Where the Science of Psychology Meets the Art of Being Human

When Someone You Love Has Anxiety

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When you love someone with anxiety. Man. Woman. Child.

Anxiety is unpredictable, confusing and intrusive. It’s tough. Not just for the people who have it but also for the people who love them. If you are one of those people, you would know too well that the second hand experience of anxiety feels bad enough – you’d do anything to make it better for the one going through it.

We all have our ‘stuff’ – the things that we struggle with. Ultimately, they are the things that will make us braver, wiser, stronger, more compassionate and better humans. It’s just the way it works. The difference with anxiety is that the struggle is more visible.

Whether we struggle with anxiety, confidence, body image – whatever – there are things that we all need to make the world a little bit safer, a little bit more predictable, a little less scary. We all have our list. When someone you love has anxiety, their list is likely to look at little like this:

  1. It’s no biggie. So don’t act like it is.

    In the thick of an anxiety attack nothing will make sense, so best not to ask what’s going on or if they’re okay. No. They won’t be okay. And yes. It will feel like the world is falling apart at the seams. They’ll be feeling awful, but they’ll get through it. If you’ve seen it all before there’ll be no need to ask anyway – and they’ll love that you know not to. Ask if they want to go somewhere else – maybe somewhere quieter or more private.  Don’t panic or do anything that might give them the idea that you need looking after. Go for a walk with them – physical activity is the natural end of the fight or flight response, which is the trigger point of anxiety. Otherwise just be there. They’ll know what to do. They’ll have done it plenty of times before. Soon it will pass and when it does they’ll be able to talk to you about what has happened, but wait for that. Then listen. We all love when someone is able to just be there.

  2. There’s a bit to know, so if you can understand everything you can … well that makes you kind of awesome.

    It makes a difference to be able to talk about anxiety without having to explain it. On the days they don’t feel like they have it in them to talk about it, it means a lot that you just ‘get it’. If you’ve tried to understand everything you can about what it means to have anxiety then that’s enough. Anxiety is hard to make sense of – people with anxiety will be the first to tell you that – but it will mean everything that you’ve tried. They’ll love you for it.

  3. It’s physical.

    Anxiety is a completely normal physical response to a brain that’s being a little over-protective. It’s not crazy and it’s not deficient. There’s a primitive part of the brain that’s geared to sense threat. It’s all action and not a lot of thought and it’s in all of us. For some people, it fires up a lot sooner and with a lot less reason than it does in others. When it does, it surges the body with cortisol (the stress hormone) and adrenalin to get the body ready to run for its life or fight for it. This is the fight or flight response and it’s in everyone. It’s just that in some people (people with anxiety) the ‘go’ button is a bit more sensitive.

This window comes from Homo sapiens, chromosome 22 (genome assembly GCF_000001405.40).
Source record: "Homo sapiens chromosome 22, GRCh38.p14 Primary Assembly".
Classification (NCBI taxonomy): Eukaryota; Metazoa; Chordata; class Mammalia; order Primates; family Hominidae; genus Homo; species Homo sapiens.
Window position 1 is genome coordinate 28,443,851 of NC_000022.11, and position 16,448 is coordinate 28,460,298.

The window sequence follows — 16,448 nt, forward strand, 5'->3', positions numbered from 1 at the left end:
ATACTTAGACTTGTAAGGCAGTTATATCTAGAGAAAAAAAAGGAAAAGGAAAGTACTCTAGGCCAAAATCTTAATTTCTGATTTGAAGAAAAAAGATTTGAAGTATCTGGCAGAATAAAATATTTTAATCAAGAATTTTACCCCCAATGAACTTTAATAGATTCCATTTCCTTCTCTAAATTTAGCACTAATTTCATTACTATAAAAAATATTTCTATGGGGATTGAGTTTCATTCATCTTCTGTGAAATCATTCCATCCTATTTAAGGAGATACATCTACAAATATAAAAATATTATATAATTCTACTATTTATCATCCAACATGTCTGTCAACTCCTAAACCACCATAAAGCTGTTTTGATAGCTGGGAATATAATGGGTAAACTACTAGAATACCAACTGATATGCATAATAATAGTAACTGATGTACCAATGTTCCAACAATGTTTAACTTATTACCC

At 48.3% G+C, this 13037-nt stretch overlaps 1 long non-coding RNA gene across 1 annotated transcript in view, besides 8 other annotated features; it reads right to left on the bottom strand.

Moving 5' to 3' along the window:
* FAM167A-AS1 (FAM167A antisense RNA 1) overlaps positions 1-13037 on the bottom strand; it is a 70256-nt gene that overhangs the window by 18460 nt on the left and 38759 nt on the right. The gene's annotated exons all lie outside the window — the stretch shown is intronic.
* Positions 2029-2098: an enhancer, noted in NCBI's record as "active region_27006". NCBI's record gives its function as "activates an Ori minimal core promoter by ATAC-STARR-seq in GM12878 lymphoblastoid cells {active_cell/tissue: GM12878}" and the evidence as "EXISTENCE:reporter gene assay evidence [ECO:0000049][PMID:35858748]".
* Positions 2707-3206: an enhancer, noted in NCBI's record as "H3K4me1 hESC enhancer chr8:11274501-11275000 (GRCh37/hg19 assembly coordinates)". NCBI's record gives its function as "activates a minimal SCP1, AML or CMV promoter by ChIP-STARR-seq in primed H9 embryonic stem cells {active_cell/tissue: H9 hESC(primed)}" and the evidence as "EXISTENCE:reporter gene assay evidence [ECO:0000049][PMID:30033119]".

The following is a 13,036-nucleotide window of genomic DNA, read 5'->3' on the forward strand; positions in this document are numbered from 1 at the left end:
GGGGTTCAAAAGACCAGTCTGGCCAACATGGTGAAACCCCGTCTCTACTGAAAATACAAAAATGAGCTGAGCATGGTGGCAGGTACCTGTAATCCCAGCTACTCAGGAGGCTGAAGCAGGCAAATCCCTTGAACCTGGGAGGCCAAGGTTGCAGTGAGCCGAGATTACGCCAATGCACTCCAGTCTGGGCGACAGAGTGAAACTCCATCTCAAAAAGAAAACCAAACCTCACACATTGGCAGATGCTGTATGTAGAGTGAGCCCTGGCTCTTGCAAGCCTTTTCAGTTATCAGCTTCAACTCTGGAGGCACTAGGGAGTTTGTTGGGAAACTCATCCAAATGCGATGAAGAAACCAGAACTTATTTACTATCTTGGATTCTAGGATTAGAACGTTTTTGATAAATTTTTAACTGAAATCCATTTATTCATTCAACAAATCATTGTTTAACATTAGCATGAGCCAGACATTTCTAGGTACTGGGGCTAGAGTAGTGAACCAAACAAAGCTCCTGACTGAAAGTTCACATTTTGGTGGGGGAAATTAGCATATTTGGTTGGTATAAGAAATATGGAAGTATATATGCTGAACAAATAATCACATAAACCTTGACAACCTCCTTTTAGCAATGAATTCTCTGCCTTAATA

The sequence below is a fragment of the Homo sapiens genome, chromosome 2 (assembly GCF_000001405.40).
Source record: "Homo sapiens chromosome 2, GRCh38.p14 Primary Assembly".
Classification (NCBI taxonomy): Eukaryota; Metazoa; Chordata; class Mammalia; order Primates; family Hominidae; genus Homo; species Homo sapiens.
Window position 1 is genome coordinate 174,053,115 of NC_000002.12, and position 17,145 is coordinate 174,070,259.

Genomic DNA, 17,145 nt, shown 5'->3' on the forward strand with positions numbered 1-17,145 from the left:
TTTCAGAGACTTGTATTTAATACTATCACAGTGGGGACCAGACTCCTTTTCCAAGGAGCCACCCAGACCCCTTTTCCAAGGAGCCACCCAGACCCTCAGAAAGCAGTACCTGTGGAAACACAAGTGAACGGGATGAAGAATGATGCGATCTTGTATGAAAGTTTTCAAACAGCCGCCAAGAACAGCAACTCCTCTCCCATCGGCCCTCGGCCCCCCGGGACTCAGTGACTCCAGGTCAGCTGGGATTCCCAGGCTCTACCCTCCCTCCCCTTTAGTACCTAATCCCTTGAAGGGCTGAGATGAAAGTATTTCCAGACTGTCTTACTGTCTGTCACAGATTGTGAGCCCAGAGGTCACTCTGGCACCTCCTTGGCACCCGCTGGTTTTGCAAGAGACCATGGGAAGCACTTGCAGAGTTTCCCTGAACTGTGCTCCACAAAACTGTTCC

4. You’ll want them as part of your tribe. (Seriously. They’re pretty great to have around.)

    Because of their need to stay safe and to prepare against the next time anxiety rears its head, people who struggle with anxiety will generally have a plan – and they will have worked hard to make sure it works for everyone involved, not just for themselves. They’ll make sure everything has been organised to keep everyone safe, happy, on time and out of trouble. They’ll make sure everyone has what they need and if there’s anything that hasn’t been thought of, well it’s probably not worth thinking about. Notice the good things they do – there are plenty. Let them know you love them because of who they are, including who they are with anxiety, not despite it.

  5. Anxiety has nothing to do with courage or character. Nothing at all.

    Courage is feeling the edge of yourself and moving beyond it. We all have our limits but people with anxiety are just more aware of theirs. Despite this, they are constantly facing up to the things that push against their edges. That’s courage, and people with anxiety have it in truckloads. Remind them that you see who they are and that this has nothing to do with that anxiety thing they do sometimes. People with anxiety are strong – you have to be to live with something like that. They’re sensitive – they’ll be as sensitive to you and what you need as they are to their environment. That makes them pretty awesome to be with. They’re reliable – to control for the potential of something triggering an attack, anxious people will go the extra step to make sure there’s a plan and that everyone is safe, happy and have everything they need. They’re intelligent – they’re thinkers (which is what gets in their way sometimes). They can be funny, kind, brave and spirited. So I suppose it’s like this – they’re no different to anyone else. As with everyone, the thing that trips them up sometimes (their anxiety) is also the thing that lifts them above the crowd.

  6. Make sure there’s room to say ‘no’. And don’t take it personally.